It’s no secret that plastic is basically the enemy of all species--especially to the ocean--and here’s one way to help: a beach clean-up. Plastic has an effect on everyone, it’s found in 62% of all seabirds, 100% of all turtles, and guess what? It’s in the fish we eat too, so chances are we’ve ingested quite a bit of plastic over the years.
A beach clean-up is not only a great way to clean your local beach or waterway to prevent more plastic and other waste from entering the ocean, but it’s also a way to get others involved and to spread awareness about the effects of single-use plastic consumption on our planet, a way to educate others about proper recycling techniques, and to encourage everyone to reduce their consumption of single-use plastic. Here’s how you can do all that:
Choose a location
Whether it’s a beach, lake, or river, cleaning up litter around waterways prevents more of it from ending up in the ocean--so you don’t have to be in a coastal city to do your part. The location can be anywhere you frequent or a popular destination among the locals. Your community will thank you for it--and so will marine life!
Promote on social media
Keep your event organized by creating an event page on Facebook. You can set the page to “Public” and invite your friends and family to share your event with their friends, friends of friends, and the sharing continues!
- When should I start promoting my event? Do this a month or two in advance to ensure that people can make time for it in their calendars, but not too much earlier where people forget about it! The key to a great turn out is how much buzz you can create.
- How do I write the description? Make sure the description of the event gets people excited to join your event. State why you decided to do a beach clean-up and how it benefits our Earth. Educate your fellow humans on the environmental and social impact this clean-up will have and how it will benefit us all. Also, include details on the event page for what to bring, what supplies people can donate, and anything else people might find helpful! You can take this opportunity to drop some stats too so that people know what the issue is and how this particular clean-up will help!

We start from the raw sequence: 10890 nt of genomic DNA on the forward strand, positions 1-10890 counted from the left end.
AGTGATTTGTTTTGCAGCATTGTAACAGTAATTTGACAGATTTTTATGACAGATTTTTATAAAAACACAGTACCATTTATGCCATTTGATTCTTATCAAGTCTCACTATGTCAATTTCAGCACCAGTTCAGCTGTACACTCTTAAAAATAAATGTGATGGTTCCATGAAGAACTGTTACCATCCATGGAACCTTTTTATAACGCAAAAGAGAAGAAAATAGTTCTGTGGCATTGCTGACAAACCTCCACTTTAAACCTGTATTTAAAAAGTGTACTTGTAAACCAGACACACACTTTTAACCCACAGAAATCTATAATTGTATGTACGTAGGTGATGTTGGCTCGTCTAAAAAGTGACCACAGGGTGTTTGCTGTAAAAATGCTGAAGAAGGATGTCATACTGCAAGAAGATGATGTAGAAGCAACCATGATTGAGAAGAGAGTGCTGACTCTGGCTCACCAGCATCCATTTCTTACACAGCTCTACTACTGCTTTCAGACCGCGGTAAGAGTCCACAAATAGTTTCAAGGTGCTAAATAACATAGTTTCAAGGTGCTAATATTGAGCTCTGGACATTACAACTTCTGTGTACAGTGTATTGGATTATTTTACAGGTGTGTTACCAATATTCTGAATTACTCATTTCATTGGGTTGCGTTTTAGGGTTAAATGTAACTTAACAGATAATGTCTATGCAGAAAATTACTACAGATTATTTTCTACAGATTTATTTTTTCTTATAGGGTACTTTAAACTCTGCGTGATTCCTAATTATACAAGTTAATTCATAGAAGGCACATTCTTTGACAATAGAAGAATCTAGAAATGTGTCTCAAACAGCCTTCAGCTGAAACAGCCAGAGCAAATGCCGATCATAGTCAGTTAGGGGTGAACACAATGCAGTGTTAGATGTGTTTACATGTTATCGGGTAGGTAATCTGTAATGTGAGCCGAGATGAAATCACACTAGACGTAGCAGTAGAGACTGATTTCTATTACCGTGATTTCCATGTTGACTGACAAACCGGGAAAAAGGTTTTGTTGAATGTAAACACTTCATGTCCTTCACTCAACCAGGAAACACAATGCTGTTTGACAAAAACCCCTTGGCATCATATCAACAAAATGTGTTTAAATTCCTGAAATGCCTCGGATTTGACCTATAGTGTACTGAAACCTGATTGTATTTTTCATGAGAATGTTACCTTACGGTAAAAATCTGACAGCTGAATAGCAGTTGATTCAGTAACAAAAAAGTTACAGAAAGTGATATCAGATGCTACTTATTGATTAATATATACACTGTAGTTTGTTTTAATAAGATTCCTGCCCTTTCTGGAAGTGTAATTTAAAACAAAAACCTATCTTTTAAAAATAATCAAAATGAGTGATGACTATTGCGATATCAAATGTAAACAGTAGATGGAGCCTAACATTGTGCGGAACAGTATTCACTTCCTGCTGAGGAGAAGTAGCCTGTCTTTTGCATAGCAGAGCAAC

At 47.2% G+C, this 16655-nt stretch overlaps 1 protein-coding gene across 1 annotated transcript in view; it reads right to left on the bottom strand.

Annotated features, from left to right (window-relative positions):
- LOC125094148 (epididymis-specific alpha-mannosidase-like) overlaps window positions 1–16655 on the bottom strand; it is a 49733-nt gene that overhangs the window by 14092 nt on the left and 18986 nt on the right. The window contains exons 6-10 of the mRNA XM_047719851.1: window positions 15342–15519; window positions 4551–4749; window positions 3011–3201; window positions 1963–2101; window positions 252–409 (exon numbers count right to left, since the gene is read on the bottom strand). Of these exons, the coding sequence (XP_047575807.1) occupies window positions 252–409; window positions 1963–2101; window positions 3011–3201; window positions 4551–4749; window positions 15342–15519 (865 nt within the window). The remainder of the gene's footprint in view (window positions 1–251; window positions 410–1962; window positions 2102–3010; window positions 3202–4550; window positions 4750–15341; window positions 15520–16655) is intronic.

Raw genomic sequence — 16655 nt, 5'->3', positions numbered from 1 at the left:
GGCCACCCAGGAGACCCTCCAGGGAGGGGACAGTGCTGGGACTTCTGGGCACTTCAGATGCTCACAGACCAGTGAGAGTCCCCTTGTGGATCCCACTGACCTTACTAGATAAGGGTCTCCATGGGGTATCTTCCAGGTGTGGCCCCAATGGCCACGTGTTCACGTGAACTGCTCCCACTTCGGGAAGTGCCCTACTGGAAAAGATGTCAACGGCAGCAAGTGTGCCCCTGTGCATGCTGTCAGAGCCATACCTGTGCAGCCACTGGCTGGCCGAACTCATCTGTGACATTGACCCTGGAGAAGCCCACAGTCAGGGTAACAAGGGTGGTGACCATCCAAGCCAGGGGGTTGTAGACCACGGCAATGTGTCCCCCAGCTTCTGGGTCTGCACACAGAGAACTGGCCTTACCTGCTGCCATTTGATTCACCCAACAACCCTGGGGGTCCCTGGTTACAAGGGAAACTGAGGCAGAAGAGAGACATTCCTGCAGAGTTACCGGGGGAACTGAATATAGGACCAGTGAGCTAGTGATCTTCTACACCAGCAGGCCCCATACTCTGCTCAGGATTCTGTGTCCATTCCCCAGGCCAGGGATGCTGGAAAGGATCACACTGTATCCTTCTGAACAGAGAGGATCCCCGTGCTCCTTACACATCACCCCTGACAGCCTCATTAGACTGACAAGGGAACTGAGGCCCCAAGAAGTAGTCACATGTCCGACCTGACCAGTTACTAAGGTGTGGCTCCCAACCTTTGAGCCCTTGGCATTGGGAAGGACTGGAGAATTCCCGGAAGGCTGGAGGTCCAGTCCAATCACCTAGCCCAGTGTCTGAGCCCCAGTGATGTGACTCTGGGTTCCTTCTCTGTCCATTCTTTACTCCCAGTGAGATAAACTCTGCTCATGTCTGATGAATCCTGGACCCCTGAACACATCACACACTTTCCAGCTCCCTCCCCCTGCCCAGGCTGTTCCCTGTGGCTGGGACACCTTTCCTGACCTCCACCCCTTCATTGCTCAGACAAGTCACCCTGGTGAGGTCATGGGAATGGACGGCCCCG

- How do I promote my event? Invite friends and family to participate, spread the word, or donate money to the event. Sometimes people have prior engagements and can’t make it to the event, or don’t have the capacity to make it out to the location, but people are more willing to help than you may think! Encourage people to (at the very least) share the event so that it reaches people who can show up and are happy to help the clean-up! You can also offer an option for people to donate supplies for the clean-up, hauling services, or even donate money to purchase supplies and to cover other expenses the clean-up might entail.
- What other ways are there to promote my event? In addition to Facebook, promote your event on any and all other channels as well! Instagram, Twitter, Youtube, Reddit, Twitch--anywhere. A unique hashtag for the event will also help you generate buzz and help build recognition between channels. Have a graphic design friend or have some design skills yourself? Create some awesome graphics to help spread the word. After all, a picture is worth a thousand words! Videos? Even better.
Practice proper waste disposal
Have designated bags for trash, glass, plastic, cans, scrap metals, etc. (educate participants on what goes where!). It might be helpful to distribute a digital cheat sheet of the types of waste people might find, where they go and where to put them. You might even want to have someone who knows the waste disposal system pretty well to help others figure out where to put their items. This will help minimize any incorrect disposals that may jam up the recycling process and cause problems for the waste management facility.
Recyclables, liquids, compost, hazardous materials, scrap metal, and landfill waste must be organized into separate bins. Plan ahead so you have a good system in place that won’t get confusing over time.
We can’t stress the importance of proper waste disposal enough! This is the perfect opportunity to educate people on how to recycle properly since this applies to how they recycle at home as well. What your local waste management company is able to take varies by location so be sure to check with them before you hold your event.
If this is your first time putting together an event, remember--you’re not alone! Leverage your friends and family who are as passionate about this cause as you are and seek out help from others! Here are some helpful groups of people to reach out to that can provide some guidance and support for your beach clean-up:
Local park rangers